- Dec 15, 2014
For over a century, physicists have predicted the presence of massive objects in space, whose gravitation is so strong that they gobble up all matter in the vicinity. Though, there has been compelling evidence of the existence of these so-called black holes, we haven't actually seen one.
All we have is 'indirect' evidence of the presence of such objects. Phenomena such as gravitational lensing, and the orbital patters of stars, give us an idea of the location and mass of these massive objects. Here is a video (this is not a simulation or an animation) of stars orbiting something invisible, something with immense mass, which fits our understanding of a black hole:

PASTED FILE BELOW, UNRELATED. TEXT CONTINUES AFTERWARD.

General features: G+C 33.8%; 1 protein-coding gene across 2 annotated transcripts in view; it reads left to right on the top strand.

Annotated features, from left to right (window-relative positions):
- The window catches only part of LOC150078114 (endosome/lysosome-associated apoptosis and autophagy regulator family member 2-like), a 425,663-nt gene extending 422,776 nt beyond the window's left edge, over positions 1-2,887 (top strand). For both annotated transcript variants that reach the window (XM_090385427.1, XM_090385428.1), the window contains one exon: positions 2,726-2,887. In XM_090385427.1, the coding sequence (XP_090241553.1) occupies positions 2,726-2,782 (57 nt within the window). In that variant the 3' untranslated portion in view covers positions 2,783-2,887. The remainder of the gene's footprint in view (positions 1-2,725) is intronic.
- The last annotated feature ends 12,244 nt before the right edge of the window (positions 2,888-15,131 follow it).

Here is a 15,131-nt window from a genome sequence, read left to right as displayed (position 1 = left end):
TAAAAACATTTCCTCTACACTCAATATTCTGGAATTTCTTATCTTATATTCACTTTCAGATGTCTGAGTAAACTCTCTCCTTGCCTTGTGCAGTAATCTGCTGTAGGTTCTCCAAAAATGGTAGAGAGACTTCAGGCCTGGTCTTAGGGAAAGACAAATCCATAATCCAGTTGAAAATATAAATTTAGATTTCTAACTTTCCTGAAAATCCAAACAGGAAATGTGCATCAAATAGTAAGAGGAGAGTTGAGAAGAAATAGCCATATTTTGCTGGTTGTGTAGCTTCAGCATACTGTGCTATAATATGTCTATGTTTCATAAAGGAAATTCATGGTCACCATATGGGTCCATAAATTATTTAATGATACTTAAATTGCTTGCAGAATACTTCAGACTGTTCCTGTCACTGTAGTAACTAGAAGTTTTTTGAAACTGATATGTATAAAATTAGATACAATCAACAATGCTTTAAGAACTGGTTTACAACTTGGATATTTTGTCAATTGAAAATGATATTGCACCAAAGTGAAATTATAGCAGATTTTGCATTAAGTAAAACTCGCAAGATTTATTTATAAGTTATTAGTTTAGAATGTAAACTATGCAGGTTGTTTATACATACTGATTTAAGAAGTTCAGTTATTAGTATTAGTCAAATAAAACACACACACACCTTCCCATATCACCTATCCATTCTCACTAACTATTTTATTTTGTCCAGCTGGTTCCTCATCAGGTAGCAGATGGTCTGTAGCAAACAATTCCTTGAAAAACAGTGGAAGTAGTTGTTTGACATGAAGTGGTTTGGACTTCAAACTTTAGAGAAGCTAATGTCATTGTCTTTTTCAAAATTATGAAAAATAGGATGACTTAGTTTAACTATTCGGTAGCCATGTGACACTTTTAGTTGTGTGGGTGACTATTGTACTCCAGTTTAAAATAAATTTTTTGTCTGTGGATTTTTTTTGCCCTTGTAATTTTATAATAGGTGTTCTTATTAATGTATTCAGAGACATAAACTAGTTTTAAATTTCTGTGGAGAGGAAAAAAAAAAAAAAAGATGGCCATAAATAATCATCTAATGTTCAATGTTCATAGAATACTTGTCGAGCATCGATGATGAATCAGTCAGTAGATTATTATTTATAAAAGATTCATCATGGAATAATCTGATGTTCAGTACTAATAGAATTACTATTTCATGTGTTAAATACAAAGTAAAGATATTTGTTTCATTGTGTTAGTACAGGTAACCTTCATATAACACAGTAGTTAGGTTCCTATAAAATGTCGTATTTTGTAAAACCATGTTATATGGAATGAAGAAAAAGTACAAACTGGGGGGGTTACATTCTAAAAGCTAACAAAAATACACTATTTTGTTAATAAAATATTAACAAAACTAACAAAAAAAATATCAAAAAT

The black hole in the video, christened, Sagittarius A*, is located at the center of our home galaxy, the Milky Way.
The Event Horizon Telescope
The Event Horizon Telescope is an international collaboration capturing images of black holes using a virtual Earth-sized telescope. The project was founded with the goal of snapping the picture of the super massive black hole, Sagittarius A*. It links radio dishes across the globe to create an Earth-sized interferometer. Armed with arrays of powerful telescopes from all across the world, the EHT team expects to have some results within the next five years.